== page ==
As a Boomer, life was great in the 80s and 90s, now I look back on it as if it were a dream, wondering “how did it all go so badly, so quickly?”. Alas, the 90′s were a mirage. Everyone (including myself) was trading stocks online finding that you could actually make some money with little effort. Business was good, jobs were plentiful and promotions and raises happened like clockwork. It seemed that it would never end, but we didn’t know that we were building on sand; not only as individuals, but businesses as well. All it would eventually take was a tremor to bring it all down.
On 9/11, the tremor came. The ripples that went through the economy revealed the shallow, and speculative nature of our “bubble economy” and those ripples became waves that toppled the castles of sand that we thought was a stable economy. The upshot for me was that a 30 year career was ended by downsizing in 2004 and, at 50, I had to compete with much younger people who had not yet built a “lifestyle” based upon the “arc of continued success”. The arc, unfortunately, was an assumption based upon what proved to be a flawed vision of the American Dream.
Yeah, I made it for a few years, starting over in a new industry and using what I had left of my youthful ambition, combined with a bit of wisdom and experience. Nothing turned out as planned but, in the end, due to having saved some and resisted the urge to overly indebt myself, I’ll likely be OK. Some of us, however, will not. Shattered dreams litter the landscape as testament to misplaced trust in those willingly and maliciously betrayed it.
I curse those politicians, of both parties, and latter-day robber barons who chose expediency and unrealistic growth projections, funded by debt, over long-term solidity. Their American dream has been realized by way of exorbitant salaries paid for trashing the companies that paid them, while many of ours lat asunder. I curse the boards of directors who paid these scallywags, and the politicians that put the good of their own careers ahead of that of the American people and the American economic system. There’s a lot of cursing to go around, and it goes back for more than a half a century.
America's mistake has been in thinking only about the present as though the future “will just take care of itself”. We’ve kicked so many cans down the road, for so long, that those cans are now confronting us as past-due bills owed by generations not yet born.
A perfect example is Social Security. 60-70 years ago we knew that, eventually, the big chunk of humanity called the Baby Boomers would eventually retire. We went to school and there was a building boom of new schools and, thereafter, we impacted American society with every stage of our lives, just by the sheer numbers of us. Would not retirement and the need for adequate Social Security have been a reasonable assumption?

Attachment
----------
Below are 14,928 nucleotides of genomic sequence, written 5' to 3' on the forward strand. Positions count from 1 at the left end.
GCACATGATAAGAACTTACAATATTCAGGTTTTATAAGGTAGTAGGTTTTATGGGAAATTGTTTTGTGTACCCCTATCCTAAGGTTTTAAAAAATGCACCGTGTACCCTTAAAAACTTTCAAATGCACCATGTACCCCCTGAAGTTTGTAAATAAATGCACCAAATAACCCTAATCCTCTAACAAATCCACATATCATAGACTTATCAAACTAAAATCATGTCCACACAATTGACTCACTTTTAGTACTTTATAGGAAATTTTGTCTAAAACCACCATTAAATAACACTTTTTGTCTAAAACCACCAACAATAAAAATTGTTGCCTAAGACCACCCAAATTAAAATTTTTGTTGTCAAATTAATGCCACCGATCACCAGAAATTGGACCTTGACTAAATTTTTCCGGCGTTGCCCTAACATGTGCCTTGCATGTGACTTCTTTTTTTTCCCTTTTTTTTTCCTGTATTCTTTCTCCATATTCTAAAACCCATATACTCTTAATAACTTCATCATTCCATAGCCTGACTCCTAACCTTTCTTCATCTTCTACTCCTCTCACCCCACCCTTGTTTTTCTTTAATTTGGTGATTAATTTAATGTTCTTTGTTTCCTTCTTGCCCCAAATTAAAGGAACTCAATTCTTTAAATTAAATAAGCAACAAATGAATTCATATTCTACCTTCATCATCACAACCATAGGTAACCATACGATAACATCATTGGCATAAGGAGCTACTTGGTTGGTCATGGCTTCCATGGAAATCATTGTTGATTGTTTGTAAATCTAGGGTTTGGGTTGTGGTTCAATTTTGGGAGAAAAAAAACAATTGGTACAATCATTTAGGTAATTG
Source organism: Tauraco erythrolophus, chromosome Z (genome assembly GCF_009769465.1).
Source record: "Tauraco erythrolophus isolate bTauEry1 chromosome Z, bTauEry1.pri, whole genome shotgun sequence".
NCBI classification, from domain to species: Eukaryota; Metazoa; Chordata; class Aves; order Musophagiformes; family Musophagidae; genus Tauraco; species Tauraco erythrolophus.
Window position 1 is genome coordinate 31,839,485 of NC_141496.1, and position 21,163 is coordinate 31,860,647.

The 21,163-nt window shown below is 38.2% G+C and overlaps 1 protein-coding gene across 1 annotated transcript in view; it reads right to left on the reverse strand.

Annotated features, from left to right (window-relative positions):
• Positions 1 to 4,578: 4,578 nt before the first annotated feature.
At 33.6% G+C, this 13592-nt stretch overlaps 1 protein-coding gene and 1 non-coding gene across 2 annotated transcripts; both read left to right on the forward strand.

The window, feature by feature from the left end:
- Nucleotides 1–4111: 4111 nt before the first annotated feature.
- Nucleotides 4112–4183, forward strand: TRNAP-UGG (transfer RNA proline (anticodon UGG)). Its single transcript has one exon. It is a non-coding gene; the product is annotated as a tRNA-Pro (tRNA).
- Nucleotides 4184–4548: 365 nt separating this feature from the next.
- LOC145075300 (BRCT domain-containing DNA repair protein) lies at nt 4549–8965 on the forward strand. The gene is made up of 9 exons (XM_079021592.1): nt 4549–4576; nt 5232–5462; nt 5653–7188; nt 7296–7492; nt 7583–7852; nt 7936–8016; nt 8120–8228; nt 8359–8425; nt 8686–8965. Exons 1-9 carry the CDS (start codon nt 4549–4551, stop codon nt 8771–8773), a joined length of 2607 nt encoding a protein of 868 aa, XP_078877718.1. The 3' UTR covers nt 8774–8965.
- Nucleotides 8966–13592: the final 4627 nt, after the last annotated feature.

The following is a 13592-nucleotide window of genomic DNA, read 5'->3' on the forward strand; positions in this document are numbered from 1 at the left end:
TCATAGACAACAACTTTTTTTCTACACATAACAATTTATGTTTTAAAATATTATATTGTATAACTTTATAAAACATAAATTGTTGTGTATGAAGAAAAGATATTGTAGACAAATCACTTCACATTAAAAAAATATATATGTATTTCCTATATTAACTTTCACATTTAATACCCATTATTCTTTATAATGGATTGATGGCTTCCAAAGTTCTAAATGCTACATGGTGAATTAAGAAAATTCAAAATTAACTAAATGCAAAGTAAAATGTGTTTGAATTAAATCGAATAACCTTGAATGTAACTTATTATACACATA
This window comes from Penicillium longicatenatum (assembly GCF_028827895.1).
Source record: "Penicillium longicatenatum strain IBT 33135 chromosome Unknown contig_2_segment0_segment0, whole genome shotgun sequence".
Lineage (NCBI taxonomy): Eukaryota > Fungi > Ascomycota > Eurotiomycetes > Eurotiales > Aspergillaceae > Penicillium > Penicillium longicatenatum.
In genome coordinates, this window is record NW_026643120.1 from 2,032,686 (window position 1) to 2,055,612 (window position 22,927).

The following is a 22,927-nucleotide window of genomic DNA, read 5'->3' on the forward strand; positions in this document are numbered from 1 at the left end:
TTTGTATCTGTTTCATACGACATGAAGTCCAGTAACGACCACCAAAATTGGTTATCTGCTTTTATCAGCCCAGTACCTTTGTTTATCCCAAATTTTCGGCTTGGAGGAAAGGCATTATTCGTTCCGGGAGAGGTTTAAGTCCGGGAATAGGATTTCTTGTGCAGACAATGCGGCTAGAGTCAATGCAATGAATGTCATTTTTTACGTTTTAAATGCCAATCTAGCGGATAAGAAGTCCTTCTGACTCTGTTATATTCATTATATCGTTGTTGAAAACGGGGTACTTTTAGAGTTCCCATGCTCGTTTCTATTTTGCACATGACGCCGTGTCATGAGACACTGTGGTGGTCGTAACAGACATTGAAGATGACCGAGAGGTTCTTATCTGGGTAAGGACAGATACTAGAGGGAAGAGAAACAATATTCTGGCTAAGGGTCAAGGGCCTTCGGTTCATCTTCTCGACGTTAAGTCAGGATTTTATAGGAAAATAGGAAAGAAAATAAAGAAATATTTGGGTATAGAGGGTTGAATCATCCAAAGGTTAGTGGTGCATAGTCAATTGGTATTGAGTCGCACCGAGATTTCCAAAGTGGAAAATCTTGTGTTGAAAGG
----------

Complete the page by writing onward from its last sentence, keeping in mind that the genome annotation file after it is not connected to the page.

Decades ago, plans should have been made, but no, the big chunk of money that was being reaped from our paychecks was being squandered on other things. It was like taking what you have in your 401K and buying a Corvette at 35, then wondering where your retirement went when you're 65. That thinking, coupled with absolutely ignoring the fact that Boomers were a time bomb, with the full knowledge of when it was going to explode, is political malpractice of the first order.
Systemically, at the political and corporate level, short-term thinking may well be the most significant reason for our current problems. Politically, it’s all about getting elected, and in the private sector, it’s all about having a better year than the last.
The solution? Well, one would like to think that staring into the abyss would teach us a valuable lesson, but I’m not convinced. Once the “crisis” has been averted, people tend to just fall back into their old habits rather than thinking about the systemic failures that created the crisis in the first place. 9/11 is a perfect example of that.
Some real suffering in the present as a result of the political and corporate failures of the past may well do the trick. Experience is a strern, taskmaster of a teacher, but she’s effective. After the Depression, there were a lot of lessons learned, by some, on a personal level. Politically, however, it saddled us with a burgeoning welfare mentality that has grown into the unmanageable beast we have today. Alas, FDR saw it as an opportunity that does not come often and he seized upon it. If we continue down the road that we are currently traveling, that same malevolent “opportunity” may well avail itself again, and I can only hope that it can be used to make real changes and not repeat the same mistakes.
We need only look to places like Allentown, PA, Detroit and Lansing, MI, to see the ruins of a once great industrial power laid to waste by incompetence and greed at the corporate level, and short-sightedness and expediency at the political level.
Internationally, the once great leader is no more than a follower, being lectured by nations who, just 70 years ago, we decimated in war, then rebuilt into prosperous nations. The irony is that their lectures are sound and their message is correct, but it's falling on deaf ears.
WE, and our insatiable thirst for “easy money” has done what no nation has been able to do in our history; it has reduced us to our knees. Many, such as myself, were raised by parents who weathered the Great Depression as well as World War II. They told us there was “no free lunch” They told us that the quest for “easy money” was a fool’s errand. But we didn’t listen, we just didn’t listen.
We’re listening now. Or are we?